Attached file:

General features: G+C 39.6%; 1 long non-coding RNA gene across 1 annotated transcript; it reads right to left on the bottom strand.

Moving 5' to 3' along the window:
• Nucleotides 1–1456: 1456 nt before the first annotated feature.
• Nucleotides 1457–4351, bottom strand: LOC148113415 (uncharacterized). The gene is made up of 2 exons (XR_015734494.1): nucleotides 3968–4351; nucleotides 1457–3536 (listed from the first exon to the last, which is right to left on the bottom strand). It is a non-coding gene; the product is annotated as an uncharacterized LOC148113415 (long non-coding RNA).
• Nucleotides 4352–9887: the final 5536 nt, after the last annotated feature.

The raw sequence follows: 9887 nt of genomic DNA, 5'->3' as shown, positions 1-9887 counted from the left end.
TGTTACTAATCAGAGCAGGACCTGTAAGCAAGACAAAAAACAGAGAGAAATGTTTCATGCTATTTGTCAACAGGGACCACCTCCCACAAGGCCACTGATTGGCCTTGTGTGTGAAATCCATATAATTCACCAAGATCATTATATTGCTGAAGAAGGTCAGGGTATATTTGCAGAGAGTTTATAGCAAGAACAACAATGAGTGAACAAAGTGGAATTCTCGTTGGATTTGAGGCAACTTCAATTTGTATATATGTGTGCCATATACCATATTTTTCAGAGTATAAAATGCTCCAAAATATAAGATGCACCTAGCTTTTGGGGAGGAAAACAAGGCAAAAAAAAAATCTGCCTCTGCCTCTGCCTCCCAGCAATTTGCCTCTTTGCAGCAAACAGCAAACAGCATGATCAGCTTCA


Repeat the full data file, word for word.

General features: G+C 39.6%; 1 long non-coding RNA gene across 1 annotated transcript; it reads right to left on the bottom strand.

Moving 5' to 3' along the window:
• Nucleotides 1–1456: 1456 nt before the first annotated feature.
• Nucleotides 1457–4351, bottom strand: LOC148113415 (uncharacterized). The gene is made up of 2 exons (XR_015734494.1): nucleotides 3968–4351; nucleotides 1457–3536 (listed from the first exon to the last, which is right to left on the bottom strand). It is a non-coding gene; the product is annotated as an uncharacterized LOC148113415 (long non-coding RNA).
• Nucleotides 4352–9887: the final 5536 nt, after the last annotated feature.

The raw sequence follows: 9887 nt of genomic DNA, 5'->3' as shown, positions 1-9887 counted from the left end.
TGTTACTAATCAGAGCAGGACCTGTAAGCAAGACAAAAAACAGAGAGAAATGTTTCATGCTATTTGTCAACAGGGACCACCTCCCACAAGGCCACTGATTGGCCTTGTGTGTGAAATCCATATAATTCACCAAGATCATTATATTGCTGAAGAAGGTCAGGGTATATTTGCAGAGAGTTTATAGCAAGAACAACAATGAGTGAACAAAGTGGAATTCTCGTTGGATTTGAGGCAACTTCAATTTGTATATATGTGTGCCATATACCATATTTTTCAGAGTATAAAATGCTCCAAAATATAAGATGCACCTAGCTTTTGGGGAGGAAAACAAGGCAAAAAAAAAATCTGCCTCTGCCTCTGCCTCCCAGCAATTTGCCTCTTTGCAGCAAACAGCAAACAGCATGATCAGCTTCA